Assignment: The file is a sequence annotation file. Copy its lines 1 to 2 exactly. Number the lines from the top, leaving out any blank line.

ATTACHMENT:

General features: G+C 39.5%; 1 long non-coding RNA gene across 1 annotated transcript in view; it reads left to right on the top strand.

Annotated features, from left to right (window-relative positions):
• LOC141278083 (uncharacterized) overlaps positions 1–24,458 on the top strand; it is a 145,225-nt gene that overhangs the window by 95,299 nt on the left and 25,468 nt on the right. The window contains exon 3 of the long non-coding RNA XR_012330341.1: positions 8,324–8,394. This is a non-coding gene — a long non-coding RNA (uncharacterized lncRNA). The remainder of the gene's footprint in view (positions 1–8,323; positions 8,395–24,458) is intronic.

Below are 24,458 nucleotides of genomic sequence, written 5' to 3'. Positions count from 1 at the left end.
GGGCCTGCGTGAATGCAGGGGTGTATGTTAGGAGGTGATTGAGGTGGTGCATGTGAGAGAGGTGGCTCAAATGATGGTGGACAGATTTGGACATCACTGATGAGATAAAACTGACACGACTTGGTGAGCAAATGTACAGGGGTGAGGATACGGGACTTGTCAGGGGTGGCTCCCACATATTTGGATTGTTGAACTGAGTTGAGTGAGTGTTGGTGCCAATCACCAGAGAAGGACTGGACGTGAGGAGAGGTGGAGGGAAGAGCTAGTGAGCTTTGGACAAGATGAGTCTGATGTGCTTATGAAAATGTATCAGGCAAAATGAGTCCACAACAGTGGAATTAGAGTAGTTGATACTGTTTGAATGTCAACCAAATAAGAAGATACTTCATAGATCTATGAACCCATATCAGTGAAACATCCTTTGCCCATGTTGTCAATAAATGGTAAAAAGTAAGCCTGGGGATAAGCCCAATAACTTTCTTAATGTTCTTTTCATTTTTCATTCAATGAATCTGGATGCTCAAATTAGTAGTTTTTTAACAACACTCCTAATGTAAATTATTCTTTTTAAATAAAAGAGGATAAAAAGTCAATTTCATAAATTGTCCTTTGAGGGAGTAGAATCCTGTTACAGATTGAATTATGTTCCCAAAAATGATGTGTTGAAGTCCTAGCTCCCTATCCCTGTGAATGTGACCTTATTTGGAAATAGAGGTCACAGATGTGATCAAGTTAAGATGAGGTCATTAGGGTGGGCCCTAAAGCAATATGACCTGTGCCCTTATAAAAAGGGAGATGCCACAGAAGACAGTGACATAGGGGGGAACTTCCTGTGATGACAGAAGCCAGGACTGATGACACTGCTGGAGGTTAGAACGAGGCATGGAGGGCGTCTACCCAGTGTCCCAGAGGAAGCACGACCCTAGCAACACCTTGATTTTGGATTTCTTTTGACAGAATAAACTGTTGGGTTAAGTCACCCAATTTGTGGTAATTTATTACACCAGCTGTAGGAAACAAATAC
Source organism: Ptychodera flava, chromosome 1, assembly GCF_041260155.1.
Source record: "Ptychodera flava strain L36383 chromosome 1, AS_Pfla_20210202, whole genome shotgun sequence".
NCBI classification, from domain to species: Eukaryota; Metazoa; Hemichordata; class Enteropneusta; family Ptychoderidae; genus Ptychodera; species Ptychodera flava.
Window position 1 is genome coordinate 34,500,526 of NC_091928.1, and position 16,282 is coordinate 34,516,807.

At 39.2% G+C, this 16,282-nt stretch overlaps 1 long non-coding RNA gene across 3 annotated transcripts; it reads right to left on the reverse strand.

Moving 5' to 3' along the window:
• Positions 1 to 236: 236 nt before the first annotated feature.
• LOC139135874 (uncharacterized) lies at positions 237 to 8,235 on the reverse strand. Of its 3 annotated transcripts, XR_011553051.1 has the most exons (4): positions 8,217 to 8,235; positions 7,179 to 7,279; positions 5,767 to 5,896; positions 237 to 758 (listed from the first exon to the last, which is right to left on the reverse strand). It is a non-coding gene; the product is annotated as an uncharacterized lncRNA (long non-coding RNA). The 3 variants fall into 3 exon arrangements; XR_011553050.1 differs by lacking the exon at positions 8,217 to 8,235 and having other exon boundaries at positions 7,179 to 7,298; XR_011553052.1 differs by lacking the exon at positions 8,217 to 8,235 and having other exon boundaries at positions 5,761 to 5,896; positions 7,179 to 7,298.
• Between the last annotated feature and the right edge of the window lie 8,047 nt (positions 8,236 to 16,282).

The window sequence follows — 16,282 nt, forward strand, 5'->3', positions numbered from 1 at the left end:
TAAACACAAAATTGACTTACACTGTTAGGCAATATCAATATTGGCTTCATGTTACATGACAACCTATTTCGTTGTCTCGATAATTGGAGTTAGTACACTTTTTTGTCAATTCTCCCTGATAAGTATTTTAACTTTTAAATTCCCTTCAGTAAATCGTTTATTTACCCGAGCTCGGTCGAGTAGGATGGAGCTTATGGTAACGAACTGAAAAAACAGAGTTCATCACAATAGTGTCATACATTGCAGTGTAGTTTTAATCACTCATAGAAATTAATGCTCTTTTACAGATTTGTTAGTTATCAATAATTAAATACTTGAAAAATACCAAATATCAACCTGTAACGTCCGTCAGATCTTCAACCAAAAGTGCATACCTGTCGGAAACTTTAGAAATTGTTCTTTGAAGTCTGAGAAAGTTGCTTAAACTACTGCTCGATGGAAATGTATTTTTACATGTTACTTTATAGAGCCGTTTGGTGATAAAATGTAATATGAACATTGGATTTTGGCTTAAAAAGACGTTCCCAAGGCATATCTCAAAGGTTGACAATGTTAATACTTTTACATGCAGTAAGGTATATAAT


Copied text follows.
General features: G+C 39.5%; 1 long non-coding RNA gene across 1 annotated transcript in view; it reads left to right on the top strand.

Annotated features, from left to right (window-relative positions):